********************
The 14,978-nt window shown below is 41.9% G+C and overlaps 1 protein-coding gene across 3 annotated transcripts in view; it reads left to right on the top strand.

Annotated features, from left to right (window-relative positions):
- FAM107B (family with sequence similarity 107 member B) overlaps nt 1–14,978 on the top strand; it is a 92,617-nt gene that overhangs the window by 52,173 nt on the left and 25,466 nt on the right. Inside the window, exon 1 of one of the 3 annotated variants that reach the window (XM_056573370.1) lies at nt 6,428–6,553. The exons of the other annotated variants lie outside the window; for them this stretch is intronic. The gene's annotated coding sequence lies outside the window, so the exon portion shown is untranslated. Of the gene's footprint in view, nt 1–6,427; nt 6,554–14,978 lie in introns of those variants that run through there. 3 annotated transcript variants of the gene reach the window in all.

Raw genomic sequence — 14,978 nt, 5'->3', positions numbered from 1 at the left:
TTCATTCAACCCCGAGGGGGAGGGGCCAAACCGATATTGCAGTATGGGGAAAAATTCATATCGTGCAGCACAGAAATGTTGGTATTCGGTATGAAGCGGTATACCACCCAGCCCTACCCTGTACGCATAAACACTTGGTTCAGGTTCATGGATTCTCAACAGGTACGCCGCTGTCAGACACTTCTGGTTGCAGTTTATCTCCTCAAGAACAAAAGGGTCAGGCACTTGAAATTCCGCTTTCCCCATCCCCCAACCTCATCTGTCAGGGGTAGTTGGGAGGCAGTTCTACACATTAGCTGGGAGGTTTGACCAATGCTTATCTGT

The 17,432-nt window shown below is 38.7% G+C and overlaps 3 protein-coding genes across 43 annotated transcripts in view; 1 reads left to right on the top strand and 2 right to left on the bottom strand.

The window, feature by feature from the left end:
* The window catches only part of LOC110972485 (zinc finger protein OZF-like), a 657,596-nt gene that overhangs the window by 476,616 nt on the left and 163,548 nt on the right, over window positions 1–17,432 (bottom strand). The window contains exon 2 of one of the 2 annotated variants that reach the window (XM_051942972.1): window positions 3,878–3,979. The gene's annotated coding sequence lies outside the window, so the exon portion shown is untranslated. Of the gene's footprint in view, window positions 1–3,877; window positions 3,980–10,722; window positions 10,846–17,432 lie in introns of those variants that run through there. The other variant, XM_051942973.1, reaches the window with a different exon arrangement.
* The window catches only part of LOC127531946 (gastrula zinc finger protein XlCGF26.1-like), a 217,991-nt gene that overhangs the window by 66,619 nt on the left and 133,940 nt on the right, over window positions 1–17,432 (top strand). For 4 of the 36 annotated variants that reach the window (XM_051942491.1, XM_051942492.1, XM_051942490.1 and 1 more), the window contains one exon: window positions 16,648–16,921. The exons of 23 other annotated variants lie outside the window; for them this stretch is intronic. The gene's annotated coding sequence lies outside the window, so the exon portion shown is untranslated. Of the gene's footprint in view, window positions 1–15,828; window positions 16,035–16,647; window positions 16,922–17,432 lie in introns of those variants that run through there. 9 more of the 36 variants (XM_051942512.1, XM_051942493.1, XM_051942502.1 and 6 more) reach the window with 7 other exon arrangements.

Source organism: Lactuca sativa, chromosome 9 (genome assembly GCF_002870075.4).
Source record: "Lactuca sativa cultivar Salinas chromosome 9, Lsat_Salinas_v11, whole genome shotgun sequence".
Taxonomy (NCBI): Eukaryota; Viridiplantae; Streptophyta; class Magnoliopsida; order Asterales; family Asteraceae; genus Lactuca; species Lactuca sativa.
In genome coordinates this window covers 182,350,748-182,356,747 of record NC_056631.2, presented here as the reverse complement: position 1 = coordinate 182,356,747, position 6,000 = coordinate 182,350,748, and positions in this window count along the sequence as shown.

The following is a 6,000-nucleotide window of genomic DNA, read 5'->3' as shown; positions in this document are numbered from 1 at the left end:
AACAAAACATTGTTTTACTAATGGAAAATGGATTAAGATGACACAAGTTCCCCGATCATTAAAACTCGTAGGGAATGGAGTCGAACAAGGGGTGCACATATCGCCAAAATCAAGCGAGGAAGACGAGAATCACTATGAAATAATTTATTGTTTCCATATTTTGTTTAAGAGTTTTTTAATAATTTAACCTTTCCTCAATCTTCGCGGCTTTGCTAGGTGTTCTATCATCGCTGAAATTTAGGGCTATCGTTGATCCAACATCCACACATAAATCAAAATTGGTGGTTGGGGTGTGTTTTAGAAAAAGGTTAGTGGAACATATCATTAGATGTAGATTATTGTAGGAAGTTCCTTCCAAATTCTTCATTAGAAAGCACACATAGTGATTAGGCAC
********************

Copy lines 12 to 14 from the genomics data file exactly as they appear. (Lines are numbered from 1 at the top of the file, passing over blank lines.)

Taxonomy (NCBI): Eukaryota; Viridiplantae; Streptophyta; class Magnoliopsida; order Asterales; family Asteraceae; genus Lactuca; species Lactuca sativa.
In genome coordinates this window covers 182,350,748-182,356,747 of record NC_056631.2, presented here as the reverse complement: position 1 = coordinate 182,356,747, position 6,000 = coordinate 182,350,748, and positions in this window count along the sequence as shown.

The following is a 6,000-nucleotide window of genomic DNA, read 5'->3' as shown; positions in this document are numbered from 1 at the left end: